Dec 17, 2010

Social Networking: Who are YOU?


When it comes to the world of social media, most of us seem to fall into 3 camps:

1.Real Worlders: "I hate the whole thing! You won't catch ME using Facebook, Twitter etc. MY colleagues, friends and contacts are in the REAL world. Who wants to have their dirty washing aired in public? It's all ego-driven madness and marketing. Besides, 'Big Brother' may be watching, and I mean he of '1984' - not Channel4!"

2. PermaScrnrs: "I'm happily addicted. It helps my career and my business. Do it or die (commercially). The broader you broadcast, the better. Wt's up nxt + hw cn I gt it ystrday?"

3.On-the-Fencers: "I dip in and I dip out. I probably don't spend enough time on social networking, and am possibly out-of-the-loop with the latest options. For now I do as much as possible, but I'm only just keeping my head above water. Social networking's like sleep: Essential, but impossible to delegate..."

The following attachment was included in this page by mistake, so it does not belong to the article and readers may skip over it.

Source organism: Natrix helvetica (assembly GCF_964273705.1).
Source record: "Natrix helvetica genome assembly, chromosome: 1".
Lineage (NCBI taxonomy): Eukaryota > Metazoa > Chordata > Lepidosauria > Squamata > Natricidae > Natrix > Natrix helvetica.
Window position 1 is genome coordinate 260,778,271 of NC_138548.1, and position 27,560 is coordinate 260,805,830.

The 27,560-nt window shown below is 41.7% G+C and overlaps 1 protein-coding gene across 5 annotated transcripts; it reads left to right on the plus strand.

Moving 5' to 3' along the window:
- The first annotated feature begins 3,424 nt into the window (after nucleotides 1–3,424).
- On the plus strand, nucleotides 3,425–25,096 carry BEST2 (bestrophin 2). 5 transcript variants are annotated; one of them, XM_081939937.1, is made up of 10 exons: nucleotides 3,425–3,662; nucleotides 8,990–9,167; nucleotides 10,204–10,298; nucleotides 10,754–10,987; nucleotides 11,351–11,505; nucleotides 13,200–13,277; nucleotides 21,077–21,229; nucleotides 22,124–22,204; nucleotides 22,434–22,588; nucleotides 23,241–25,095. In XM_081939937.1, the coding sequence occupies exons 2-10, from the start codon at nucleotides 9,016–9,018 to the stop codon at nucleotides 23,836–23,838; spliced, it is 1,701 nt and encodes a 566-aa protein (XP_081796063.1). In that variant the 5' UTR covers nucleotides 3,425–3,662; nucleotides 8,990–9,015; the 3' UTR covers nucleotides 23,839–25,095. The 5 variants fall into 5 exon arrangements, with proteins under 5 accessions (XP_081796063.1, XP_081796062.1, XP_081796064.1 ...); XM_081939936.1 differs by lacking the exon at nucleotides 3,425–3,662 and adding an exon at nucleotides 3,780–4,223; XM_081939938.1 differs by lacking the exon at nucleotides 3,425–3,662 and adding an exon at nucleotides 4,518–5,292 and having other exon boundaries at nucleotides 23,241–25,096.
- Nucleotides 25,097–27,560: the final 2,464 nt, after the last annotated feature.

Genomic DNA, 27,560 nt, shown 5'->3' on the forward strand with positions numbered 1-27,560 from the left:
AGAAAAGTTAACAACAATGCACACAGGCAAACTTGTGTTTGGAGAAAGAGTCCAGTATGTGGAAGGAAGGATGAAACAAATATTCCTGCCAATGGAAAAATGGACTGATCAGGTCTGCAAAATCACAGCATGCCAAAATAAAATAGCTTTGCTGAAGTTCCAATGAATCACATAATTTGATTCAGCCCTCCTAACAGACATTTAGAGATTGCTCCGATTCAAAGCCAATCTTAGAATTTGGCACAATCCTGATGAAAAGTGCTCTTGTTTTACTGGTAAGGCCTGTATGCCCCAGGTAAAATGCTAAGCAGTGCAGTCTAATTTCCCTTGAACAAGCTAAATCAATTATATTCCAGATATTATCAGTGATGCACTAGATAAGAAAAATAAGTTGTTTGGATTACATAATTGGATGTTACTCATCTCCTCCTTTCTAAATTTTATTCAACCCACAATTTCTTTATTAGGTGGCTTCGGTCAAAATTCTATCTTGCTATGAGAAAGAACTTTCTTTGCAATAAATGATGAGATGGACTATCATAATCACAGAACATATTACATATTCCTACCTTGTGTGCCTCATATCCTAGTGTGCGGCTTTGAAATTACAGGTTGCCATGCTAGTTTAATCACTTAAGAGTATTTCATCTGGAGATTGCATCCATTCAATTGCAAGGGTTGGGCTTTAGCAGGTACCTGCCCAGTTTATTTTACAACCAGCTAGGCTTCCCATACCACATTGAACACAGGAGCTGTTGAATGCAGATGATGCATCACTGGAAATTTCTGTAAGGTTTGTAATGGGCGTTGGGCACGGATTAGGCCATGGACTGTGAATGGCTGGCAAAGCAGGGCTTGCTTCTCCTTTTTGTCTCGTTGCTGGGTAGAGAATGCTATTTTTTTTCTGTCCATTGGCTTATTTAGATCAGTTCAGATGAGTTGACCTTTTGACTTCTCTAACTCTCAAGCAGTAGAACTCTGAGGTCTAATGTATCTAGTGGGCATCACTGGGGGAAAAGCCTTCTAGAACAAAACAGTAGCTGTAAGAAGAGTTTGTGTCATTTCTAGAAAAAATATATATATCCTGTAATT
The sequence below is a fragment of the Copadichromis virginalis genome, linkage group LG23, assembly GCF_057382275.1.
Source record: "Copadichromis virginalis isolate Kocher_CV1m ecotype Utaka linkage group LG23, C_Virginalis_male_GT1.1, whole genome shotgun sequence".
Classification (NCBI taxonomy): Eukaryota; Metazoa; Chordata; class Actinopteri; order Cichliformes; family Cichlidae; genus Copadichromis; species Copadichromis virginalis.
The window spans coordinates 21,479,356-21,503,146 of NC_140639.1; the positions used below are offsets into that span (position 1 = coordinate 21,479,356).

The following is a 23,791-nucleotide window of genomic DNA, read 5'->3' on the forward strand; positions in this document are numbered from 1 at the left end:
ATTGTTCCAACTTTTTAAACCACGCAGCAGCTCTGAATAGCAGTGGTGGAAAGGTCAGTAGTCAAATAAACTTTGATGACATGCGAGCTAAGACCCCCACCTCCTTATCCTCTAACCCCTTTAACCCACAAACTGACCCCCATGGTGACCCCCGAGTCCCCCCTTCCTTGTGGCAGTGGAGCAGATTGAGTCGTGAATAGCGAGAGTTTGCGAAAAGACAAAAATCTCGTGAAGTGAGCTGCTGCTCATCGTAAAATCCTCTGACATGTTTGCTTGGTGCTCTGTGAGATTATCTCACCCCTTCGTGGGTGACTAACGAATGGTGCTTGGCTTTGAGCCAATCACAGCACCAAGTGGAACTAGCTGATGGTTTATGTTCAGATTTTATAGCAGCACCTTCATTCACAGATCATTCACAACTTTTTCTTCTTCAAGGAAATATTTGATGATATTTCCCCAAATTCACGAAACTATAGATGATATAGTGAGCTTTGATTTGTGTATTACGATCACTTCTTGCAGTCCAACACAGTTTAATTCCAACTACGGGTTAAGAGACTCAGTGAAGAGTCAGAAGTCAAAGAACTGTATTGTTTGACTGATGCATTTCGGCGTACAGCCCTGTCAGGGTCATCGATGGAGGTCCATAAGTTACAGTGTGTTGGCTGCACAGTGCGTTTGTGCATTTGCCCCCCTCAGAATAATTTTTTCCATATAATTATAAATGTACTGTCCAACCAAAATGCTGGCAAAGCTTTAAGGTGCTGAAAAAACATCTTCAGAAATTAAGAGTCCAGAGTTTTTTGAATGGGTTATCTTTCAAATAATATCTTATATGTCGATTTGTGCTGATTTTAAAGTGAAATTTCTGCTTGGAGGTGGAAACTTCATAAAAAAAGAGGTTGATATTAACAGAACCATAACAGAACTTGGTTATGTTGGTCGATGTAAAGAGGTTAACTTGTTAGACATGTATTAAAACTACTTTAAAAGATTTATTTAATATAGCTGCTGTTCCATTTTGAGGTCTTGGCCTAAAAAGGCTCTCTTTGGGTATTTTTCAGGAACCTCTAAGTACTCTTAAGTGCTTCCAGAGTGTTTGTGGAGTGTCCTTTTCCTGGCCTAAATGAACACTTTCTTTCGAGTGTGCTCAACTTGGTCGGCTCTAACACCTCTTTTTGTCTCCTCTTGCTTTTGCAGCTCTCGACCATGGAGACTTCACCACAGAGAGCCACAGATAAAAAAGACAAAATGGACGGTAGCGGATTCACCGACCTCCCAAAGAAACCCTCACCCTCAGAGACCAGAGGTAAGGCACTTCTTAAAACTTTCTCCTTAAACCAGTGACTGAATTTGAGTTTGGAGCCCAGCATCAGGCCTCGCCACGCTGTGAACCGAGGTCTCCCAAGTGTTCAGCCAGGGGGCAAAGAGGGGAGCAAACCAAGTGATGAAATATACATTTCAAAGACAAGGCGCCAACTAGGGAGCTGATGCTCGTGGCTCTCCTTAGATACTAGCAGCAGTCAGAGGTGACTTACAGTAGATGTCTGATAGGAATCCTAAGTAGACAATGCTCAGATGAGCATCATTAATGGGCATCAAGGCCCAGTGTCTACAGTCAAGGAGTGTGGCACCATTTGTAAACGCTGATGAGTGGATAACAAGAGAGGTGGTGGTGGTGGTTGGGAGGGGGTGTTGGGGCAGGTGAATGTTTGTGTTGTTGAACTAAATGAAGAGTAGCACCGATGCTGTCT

SO... Which are YOU? Are you going with the flow or swimming against the tide? When it comes to the business of PR, social networking is ideal for generating 'earnt' rather than 'paid for' endorsement. People love to recommend products and services. It's part of our highly-evolved, hard-wired drive to help others, which has far from disappeared, despite what the cynics say. Wikipedia is a case in point. It's the culmination of 100 million human hours of time - all of which were unpaid.

However some firms perceive a lack of control over social networking, and fear of the worst - a damaged reputation for instance - rather than focussing on the benefits to be reaped. With time though, and further positive case studies, ROAD believes this balance will shift.

Key to successful social networking is insuring content is fresh and interesting, integrating all platforms, monitor feedback constantly, and respond immediately whenever possible. The fact Google recently announced that Facebook and Twitter posts boost a company's ranking in search engines means the only remaining question is: How much longer do sceptics feel they can hold back the waves?

Dec 17, 2010